Texas Cheese Tour

Pure Luck Farm & Dairy

Written By: Babs Hogan

Interview with Amelia Sweethardt, Pure Luck Farm & Dairy
Dripping Springs
Interview date:  6-25-2012


When was your cheese operation founded/started?  In 1995, when my mom decided to start a commercial dairy.  I started making cheese professionally in 1997 at age 20.

What did you do before making cheese?  I was in computer networking.

Do you still do that?  No. I thought it was cool, but I didn’t like staying inside all day.

Which aspect of the business do you most enjoy?  Making cheese.  I love scooping the curd, wrapping, and the beauty of the process.  I’m definitely into the aesthetic part.

How did you learn the skills?  My mom taught me the necessary techniques.  I’ve been doing it fifteen years now.  In the last three years, I have attended classes at the Vermont Institute of Artisan Cheese.


Did you enjoy the classes?  I loved it.

Like Paul Kindstedt?  Yes, it’s fun stuff!  I wouldn’t be able to take those classes or read those books if I didn’t have the experience, though.

What are the names of the cheeses you make?  Chèvre, Hopelessly Bleu, Feta, Sainte Maure, and Del Cielo

What is your favorite cheese to make?  Soft, French-style goat cheese

Have you consciously tried to emulate any particular style of cheese or primarily picked some recipes and developed your own style?  The techniques have been established.  We are all emulating cheeses that have already been made.

Are there any particular types of cheeses that you are intrigued by or want to start making?  Yes, Spanish-style goat cheeses because the texture is so different.  They are more elastic and have a different style of coating.  I’m working on making them now.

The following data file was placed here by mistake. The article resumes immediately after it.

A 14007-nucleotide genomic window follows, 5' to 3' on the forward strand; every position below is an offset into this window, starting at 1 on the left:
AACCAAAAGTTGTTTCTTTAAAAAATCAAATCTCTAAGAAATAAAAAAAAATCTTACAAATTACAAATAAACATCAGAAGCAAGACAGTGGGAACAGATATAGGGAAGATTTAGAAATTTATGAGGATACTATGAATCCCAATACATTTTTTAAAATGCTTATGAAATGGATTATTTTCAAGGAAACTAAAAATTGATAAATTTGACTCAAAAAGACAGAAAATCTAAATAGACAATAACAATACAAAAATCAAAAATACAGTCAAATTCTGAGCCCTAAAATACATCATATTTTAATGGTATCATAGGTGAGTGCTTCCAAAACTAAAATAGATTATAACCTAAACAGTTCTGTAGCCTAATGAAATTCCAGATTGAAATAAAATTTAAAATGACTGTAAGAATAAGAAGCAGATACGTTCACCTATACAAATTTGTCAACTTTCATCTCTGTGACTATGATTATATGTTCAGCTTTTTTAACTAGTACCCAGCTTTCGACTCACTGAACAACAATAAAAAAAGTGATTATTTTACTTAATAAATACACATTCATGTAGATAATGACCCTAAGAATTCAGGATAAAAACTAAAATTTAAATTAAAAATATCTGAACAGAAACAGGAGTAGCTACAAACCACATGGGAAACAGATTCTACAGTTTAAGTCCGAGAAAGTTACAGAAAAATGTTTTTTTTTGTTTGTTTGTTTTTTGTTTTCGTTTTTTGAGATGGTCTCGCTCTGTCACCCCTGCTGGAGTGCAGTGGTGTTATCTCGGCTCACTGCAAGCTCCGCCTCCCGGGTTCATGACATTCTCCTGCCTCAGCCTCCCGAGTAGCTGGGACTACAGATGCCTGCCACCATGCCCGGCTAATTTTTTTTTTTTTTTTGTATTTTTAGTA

How long have you been a member of the American Cheese Society?  Since 1997

Do you pasteurize your milk?  Yes

What kind of goats do you have on your farm?  We have 100 Nubian and Alpine goats.

How large is your farm?  Fifty of the sixty-one acres is dedicated for dairy purposes; eleven is used for farming.

Are there any particular challenges to a cheesemaker in Texas?  Yes, four come to mind:

  1. High cost of feed and hay
  2. Long distance to markets
  3. High expenses for a small producer, compared to a high volume facility
  4. Drought


Many people are familiar with only Cheddar, Jack and Mozzarella.  What would you say to someone who is timid to try one of your cheeses?  The most powerful way to get customers interested in new cheeses is through retailers.  They’re incredible because of their accessibility.  Their non-condescending approach to customers is phenomenal.

Do you sell directly through the internet? No

Do you sell your cheeses at farmers markets?  My husband, Ben Guyton, sells in the Cedar Park and Mueller Farmer’s Markets.

What is your biggest winner in the American Cheese Society Contests? Chèvre


On a recent visit to Antonellis in Austin, I noticed that one of your cheeses is named after your son.  Is he making cheese?  June started spending some time in the cheese plant as early as three.  He is also taking a liking to milking the goats now.  He is very helpful around the farm!

Website: www.purelucktexas.com